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An Adjustable Predictor of Crown Profile for Stand-Grown Douglas-Fir Trees

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This study developed a method for predicting the crown profile of stand-grown trees that can be adjusted to other populations of the same species by using either measurements or predictions of the largest crown width (LCW) for trees in the alternative population. The method should be of particular interest for tree species such as Douglas-fir that have exhibited variation in crown attributes across both their geographic range and genotypes. To model crown profile, the crown was divided into two segments: the portion of the crown above the point where LCW occurs, and the portion below that point. The equation for the upper portion predicted a crown profile that ranged in shape from nearly conic to parabolic, depending on position within the crown and the social status of the tree, as indicated by the ratio of total height divided by diameter at breast height for the tree. The equation for the lower portion predicted a crown profile with a cylindrical shape. This method explained nearly 94% of the variation in crown width when used with the felled tree measurement of LCW, 87% with a measurement of LCW taken while the tree was standing, and 83% with the use of a value for LCW that was predicted from an equation developed from an independent data set. For. Sci. 45(2):217-225.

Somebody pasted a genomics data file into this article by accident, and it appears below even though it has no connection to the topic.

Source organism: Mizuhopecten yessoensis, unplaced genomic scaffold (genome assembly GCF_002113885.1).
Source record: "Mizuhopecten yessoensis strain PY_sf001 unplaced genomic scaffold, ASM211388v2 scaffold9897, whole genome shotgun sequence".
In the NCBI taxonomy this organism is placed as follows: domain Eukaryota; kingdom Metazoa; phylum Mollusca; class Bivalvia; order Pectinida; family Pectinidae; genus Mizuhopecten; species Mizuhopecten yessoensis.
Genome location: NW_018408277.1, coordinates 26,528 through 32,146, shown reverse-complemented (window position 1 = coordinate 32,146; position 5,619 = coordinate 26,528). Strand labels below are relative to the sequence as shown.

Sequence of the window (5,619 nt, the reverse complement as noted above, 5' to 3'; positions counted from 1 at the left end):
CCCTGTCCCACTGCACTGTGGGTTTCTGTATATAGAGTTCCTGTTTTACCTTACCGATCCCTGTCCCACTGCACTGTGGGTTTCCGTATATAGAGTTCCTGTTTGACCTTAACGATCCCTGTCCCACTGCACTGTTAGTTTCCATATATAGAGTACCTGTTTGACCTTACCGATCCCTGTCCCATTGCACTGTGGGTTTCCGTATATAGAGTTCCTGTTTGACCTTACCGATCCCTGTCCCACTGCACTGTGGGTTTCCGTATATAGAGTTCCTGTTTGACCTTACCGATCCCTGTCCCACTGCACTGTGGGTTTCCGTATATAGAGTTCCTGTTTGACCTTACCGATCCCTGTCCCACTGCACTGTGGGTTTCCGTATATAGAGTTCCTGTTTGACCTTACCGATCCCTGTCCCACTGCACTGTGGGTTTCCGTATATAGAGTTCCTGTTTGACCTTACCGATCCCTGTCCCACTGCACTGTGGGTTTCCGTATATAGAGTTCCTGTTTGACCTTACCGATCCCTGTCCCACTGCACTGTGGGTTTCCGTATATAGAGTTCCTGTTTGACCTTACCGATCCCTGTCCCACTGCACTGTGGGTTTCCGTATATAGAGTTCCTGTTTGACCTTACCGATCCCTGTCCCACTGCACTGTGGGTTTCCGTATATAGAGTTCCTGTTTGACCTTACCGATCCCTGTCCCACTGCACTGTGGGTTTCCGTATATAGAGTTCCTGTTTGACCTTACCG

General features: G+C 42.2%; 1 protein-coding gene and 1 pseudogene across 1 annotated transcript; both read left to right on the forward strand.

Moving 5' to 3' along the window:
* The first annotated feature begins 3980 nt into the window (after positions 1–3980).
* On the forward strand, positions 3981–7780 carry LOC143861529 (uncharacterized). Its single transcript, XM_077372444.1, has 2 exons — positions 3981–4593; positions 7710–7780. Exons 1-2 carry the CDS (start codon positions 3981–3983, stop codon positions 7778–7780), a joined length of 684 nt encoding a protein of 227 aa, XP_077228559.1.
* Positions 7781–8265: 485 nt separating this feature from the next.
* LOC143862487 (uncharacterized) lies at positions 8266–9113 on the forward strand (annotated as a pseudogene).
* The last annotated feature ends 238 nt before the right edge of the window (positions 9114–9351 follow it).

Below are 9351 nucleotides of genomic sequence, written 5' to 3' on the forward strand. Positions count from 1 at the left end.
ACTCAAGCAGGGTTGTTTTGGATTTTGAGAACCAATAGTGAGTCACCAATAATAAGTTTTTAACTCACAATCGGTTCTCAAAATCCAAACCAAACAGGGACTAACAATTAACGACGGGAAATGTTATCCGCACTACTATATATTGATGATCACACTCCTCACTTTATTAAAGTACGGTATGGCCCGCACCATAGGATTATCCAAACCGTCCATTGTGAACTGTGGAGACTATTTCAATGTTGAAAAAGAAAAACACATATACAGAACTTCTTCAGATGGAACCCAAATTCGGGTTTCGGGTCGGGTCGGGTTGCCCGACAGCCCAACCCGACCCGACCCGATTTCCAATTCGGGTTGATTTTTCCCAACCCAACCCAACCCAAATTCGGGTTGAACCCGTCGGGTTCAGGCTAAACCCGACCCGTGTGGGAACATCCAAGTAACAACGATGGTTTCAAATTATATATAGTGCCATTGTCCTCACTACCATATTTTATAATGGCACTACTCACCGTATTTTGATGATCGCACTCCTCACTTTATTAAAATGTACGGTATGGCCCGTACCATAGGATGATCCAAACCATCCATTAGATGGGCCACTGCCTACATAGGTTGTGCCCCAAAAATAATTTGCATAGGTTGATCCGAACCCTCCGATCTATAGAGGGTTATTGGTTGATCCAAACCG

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Keywords: Crown width; crown architecture; crown area; crown modeling; crown shape

Document Type: Journal Article

Affiliations: Professor, Department of Forest Resources, Oregon State University, Corvallis, OR 97331--Phone: (541) 737-4673, Fax: (541) 737-3049

Publication date: 1999-05-01

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    Forest Science is a peer-reviewed journal publishing fundamental and applied research that explores all aspects of natural and social sciences as they apply to the function and management of the forested ecosystems of the world. Topics include silviculture, forest management, biometrics, economics, entomology & pathology, fire & fuels management, forest ecology, genetics & tree improvement, geospatial technologies, harvesting & utilization, landscape ecology, operations research, forest policy, physiology, recreation, social sciences, soils & hydrology, and wildlife management.
    Forest Science is published bimonthly in February, April, June, August, October, and December.

    2016 Impact Factor: 1.782 (Rank 17/64 in forestry)

    Average time from submission to first decision: 62.5 days*
    June 1, 2016 to Feb. 28, 2017

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